500 days away from COP30, Belém has challenges beyond infrastructure

Aerial view of the Belém waterfront (Reproduction/Agência Pará)
Raisa de Araújo – From Cenarium

BELÉM (PA) – This Friday, the 28th, Belém do Pará begins a 500-day countdown to the 2025 United Nations Climate Change Conference (COP30), scheduled for November 2025. Amid million-dollar budgets for works to structure the city and great concern about the infrastructure of the capital of Pará, environmental activists have a bigger concern: the direction of the negotiations on financing that COP29, in Azerbaijan, will take, and which could define the revisions of the conference’s goals in Brazil.

The COP has two major moments: one at the end of the year, which is the conversation between the countries, where the negotiators meet, usually represented by ministries and diplomats from each country and sometimes with the presence of presidents or heads of state; and another, in the middle of the year, called the pre-COP, which takes place in Germany, in Bonn.

Natália Figueiredo, who holds a master’s degree in law from the Federal University of Rio de Janeiro (UFRJ) and is public policy manager at the NGO Animal Protection Worldwide, told CENARIUM that the talks on financing at this event were difficult, with no progress being made and no agreement on climate finance having been reached. For this reason, expectations for the event in Azerbaijan are high and will set the course for the COP30 discussions in Brazil.

Natália Figueiredo, who holds a master’s degree in law from the Federal University of Rio de Janeiro (UFRJ) and is public policy manager at the NGO Animal Protection Worldwide (Reproduction)

“In November, the countries, including Azerbaijan, will have many issues to define. Issues such as the amount of funding, whether it will be through loans or not, still need to be resolved. This is an important point when we talk about climate, which involves many layers. The just transition to oil and livestock is a very important debate, but it needs financial resources to happen”, explained Natália.

COP in the Amazon

Considered a COP30 of target revisions or revisions of the Nationally Determined Contribution (NDCs), a major challenge will be to make progress on commitments to reduce emissions from Food Systems, which includes industrial farming and the intense deforestation of biomes caused by this activity and which are responsible for a third of greenhouse gas emissions, second only to the energy sector.

Brazil’s goal is to reduce greenhouse gas emissions by 48% by 2025, and by 53% by 2030, compared to 2005 emissions. In this way, Brazil is committing itself to more robust, gradual emission reduction targets with a view to achieving net zero emissions by 2050.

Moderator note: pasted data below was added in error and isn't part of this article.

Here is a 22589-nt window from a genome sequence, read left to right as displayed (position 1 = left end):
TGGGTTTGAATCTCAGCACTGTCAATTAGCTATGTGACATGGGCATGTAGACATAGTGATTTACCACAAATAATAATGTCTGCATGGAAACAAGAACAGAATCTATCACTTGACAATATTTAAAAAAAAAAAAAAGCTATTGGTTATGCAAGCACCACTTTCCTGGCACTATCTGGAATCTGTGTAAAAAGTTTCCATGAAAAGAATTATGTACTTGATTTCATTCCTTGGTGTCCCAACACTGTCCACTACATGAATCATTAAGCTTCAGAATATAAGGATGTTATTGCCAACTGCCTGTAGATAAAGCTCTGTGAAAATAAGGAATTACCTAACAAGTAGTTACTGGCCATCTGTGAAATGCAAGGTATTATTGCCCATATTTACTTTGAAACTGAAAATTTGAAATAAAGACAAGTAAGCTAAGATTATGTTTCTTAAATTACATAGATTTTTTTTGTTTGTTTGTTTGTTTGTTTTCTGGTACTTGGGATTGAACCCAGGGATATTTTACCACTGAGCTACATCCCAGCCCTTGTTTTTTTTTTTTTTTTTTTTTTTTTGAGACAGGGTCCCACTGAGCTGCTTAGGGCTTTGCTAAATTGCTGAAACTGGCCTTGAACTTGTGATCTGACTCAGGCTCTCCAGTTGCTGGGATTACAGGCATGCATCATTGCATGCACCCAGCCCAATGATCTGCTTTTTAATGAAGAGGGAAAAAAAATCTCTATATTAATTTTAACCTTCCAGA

Natália Figueiredo points out that the Brazilian edition could be an opportunity for Brazil to lead by example, especially in reducing emissions from Food Systems. She explains that the amount of land currently used for livestock farming is more than enough to feed the world and that the best way forward is to adhere to agroforestry systems with ecological regeneration, which will ensure food sovereignty and protect the climate.

Panoramic drone view of the territory of the Xingu Indigenous Park and soybean farms in the Amazon rainforest in Mato Grosso (Reproduction/Paralaxis/Shutterstock)

“Today, when we choose to produce food in the dynamics of what we call industrial livestock farming, putting millions of animals in confinement systems, without access to light, with a super precarious diet, with the aim of export and human nutrition, we can’t cope with the global need to change the way we produce this food. Today, we produce more food than we need for our global society and, at the same time, we see millions of people going hungry. So there’s a mismatch, a contradiction”, Natalia explains.

Just transition

Since COP23 in 2017, Food Systems have gained ground in climate discussions, with many advances, such as the creation of working groups on the subject and the Food Systems Declaration, which was proposed during COP28 in Dubai in 2023, where 160 countries committed to integrating agriculture into climate action.

The main defense of the NGO and other climate activist groups, therefore, is a just transition to sustainable food systems, but for that, money is needed, which is why the negotiations on financing in Azerbaijan this year are so important for defining the discussions at COP30 in Belem in 2024.

Read more: Minister says visitors shouldn’t expect COP30 as if it were in NY

Edited by Adrisa De Góes
Translated by Bruno Sena

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